Firstly, apologies for being M.I.A for the past 2+ weeks. I did mention in my previous post that I’ll be talking about the Surrey Decides elections but I thought I would postpone it. Today I would like to share my experience of what happens if a medical-related issue arises as I was diagnosed with a kidney infection (hence why I’ve been M.I.A)
The abdominal pain begun on a Sunday night and was progressively becoming worse. Me, being the avoider that I am, just put it down to possibly food poisoning. However, by Tuesday morning the pain was unbearable and on advice from my mother over Skype, she suggested I make an appointment to see a doctor as soon as possible. It’s quite different here in terms of seeing a doctor. Back home, we could just walk into a clinic and register and wait our turn to be examined by a doctor. Here, seeing a doctor is by appointment basis unless visiting Accident & Emergency (A&E) at Royal Surrey County Hospital (it’s located a 20-minute walk from the University campus)
I rang the Guildowns Group Practice and asked for an emergency appointment to see a doctor, stating that I was concerned I may have appendicitis and was immediately booked in to see a doctor at 11.30am that same morning at Wodeland Surgery, a 15-minute walk from the university campus.
Side-note: As a Surrey University student & being international, I would strongly encourage students to register themselves with the NHS Student Health Center, (it’s free) located on campus itself as soon as they arrive at Surrey University. This way, when I rang for an appointment, all my details were already in the system.
A friend was kind enough to drive me to the clinic for my 11.30am appointment. It was very straightforward as there is an electronic sign-in tab to inform the receptionist & doctor that you’ve arrived. Not too long after, I was seen by the doctor whom suspected I may have early on-set appendicitis and that if the pain persisted, I should make my way to A&E immediately. As I had a previously arranged meeting scheduled for that evening, I decided to play the wait-and-see game in terms of if the pain got better or worse.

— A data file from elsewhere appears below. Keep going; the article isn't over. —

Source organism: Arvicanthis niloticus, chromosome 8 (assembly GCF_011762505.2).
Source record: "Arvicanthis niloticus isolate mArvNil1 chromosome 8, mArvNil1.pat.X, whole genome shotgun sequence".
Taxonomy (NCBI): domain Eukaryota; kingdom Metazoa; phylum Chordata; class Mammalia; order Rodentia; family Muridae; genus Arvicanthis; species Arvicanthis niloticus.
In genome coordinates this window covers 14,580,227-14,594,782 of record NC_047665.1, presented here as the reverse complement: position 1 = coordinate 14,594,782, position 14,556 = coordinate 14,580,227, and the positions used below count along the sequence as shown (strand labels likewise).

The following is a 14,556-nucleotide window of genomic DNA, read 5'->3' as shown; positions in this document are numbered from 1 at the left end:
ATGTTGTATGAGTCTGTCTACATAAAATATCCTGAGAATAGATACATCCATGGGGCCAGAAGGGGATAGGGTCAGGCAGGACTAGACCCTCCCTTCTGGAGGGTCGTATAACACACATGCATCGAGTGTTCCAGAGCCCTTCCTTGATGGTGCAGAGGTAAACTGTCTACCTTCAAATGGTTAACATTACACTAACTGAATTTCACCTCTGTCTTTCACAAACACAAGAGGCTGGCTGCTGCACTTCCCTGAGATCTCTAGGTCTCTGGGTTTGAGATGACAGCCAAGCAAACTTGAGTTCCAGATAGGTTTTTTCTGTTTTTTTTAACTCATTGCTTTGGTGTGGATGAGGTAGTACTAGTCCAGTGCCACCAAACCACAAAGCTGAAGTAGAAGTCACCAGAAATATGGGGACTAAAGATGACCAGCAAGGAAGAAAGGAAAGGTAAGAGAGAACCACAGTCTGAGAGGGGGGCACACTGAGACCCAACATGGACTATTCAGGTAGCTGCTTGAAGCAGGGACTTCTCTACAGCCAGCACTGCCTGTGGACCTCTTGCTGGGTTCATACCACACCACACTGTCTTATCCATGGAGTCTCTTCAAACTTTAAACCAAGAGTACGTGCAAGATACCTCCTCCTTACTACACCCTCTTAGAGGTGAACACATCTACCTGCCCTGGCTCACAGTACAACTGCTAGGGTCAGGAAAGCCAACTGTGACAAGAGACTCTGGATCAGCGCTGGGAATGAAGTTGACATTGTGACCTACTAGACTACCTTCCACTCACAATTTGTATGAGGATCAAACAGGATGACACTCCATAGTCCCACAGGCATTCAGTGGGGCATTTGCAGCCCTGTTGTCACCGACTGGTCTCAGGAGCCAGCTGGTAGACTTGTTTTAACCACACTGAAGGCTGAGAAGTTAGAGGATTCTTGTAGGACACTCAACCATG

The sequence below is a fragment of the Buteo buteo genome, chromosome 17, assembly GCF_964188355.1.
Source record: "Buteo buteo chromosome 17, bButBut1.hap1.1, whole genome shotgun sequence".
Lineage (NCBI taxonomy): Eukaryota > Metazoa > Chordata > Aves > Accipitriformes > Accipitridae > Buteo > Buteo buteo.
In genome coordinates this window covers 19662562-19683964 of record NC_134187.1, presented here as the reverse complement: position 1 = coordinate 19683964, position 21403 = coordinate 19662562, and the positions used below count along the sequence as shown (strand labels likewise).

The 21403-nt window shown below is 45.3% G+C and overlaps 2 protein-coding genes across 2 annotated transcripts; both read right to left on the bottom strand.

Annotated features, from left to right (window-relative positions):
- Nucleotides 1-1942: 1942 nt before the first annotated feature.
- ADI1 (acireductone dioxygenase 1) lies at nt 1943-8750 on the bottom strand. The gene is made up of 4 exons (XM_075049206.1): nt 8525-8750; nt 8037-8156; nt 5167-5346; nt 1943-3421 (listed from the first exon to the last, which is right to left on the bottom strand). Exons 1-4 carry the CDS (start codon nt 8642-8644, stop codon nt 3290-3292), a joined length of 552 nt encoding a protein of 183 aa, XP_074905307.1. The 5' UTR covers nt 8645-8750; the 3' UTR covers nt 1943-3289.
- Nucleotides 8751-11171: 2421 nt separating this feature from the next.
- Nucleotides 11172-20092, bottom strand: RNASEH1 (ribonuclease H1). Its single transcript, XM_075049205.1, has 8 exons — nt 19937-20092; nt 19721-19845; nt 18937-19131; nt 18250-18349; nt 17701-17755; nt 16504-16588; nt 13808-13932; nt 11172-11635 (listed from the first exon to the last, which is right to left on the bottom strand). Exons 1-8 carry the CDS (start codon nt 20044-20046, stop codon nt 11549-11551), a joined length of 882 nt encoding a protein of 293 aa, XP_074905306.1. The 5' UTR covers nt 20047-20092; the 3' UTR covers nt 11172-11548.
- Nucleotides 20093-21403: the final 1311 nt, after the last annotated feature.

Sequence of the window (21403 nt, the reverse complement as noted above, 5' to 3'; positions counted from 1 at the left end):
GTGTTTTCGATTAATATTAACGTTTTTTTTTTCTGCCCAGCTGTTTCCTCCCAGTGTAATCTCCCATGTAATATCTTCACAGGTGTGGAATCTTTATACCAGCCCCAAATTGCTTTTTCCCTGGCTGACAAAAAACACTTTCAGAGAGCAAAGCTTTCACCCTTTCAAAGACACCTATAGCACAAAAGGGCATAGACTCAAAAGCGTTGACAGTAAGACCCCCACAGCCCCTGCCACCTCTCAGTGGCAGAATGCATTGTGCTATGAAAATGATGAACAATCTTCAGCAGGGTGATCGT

Unfortunately, by that same evening, the pain had not subsided and I made my way to the Surrey County Hospital A&E. Again, it was straightforward, whereby the receptionist checked my details in the system (since I am registered at the on-campus NHS) and I informed her that the GP referred me here due to suspected appendicitis. I then took a seat and within 10 minutes was seen by a nurse who prescribed me Panadol for the pain and checked me to assign to a category (mine was Majors). I was then taken to the Majors waiting area, to be seen by a doctor.
I had blood taken and tests done whilst the doctor checked me once again and went through my medical history. With the results in hand, the doctor concluded that it was most likely a kidney infection due to my symptoms and the specific area the pain was located at. I was prescribed antibiotics which was to be taken for a duration of 7 days as well as painkillers (all free of charge). Given the option, I preferred to go back to my university accommodation instead of spending a night at the hospital. I was told however, that there was still a chance of it being appendicitis and that if the pain did not subside in a couple of days, to come back and ask to be admitted straightaway. Thankfully, turns out, it was only a kidney infection and after the 7 days of antibiotics, I’m on the road to recovery!
My experience dealing with the NHS has been nothing short of great and pleasant 🙂 I was treated well throughout the ordeal and encountered no issues/problems. I was scared and worried but the staff at both the clinic and hospital helped ease my fears and answered all questions I had. It was scary, being in the hospital without my parents around to speak to the doctors. But it was okay. I have supportive friends who kept checking in with me and offered to keep me company whilst waiting to be seen at the hospital 😀 Word of advice: Always keep your close friends in the loop because you need support especially during medical emergencies. Everything was covered as well, meaning I didn’t need to spend a dime for everything from the GP visit to the antibiotics from the hospital.
Side-note: All Malaysians coming to study at the UK for longer than 6 months are now required to pay a ‘health surcharge’ of £150 per year to gain access to the UK’s National Health Service (NHS), after which students are eligible to use NHS services
Anyways, that’s all for today!
Till next time: selamat tinggal x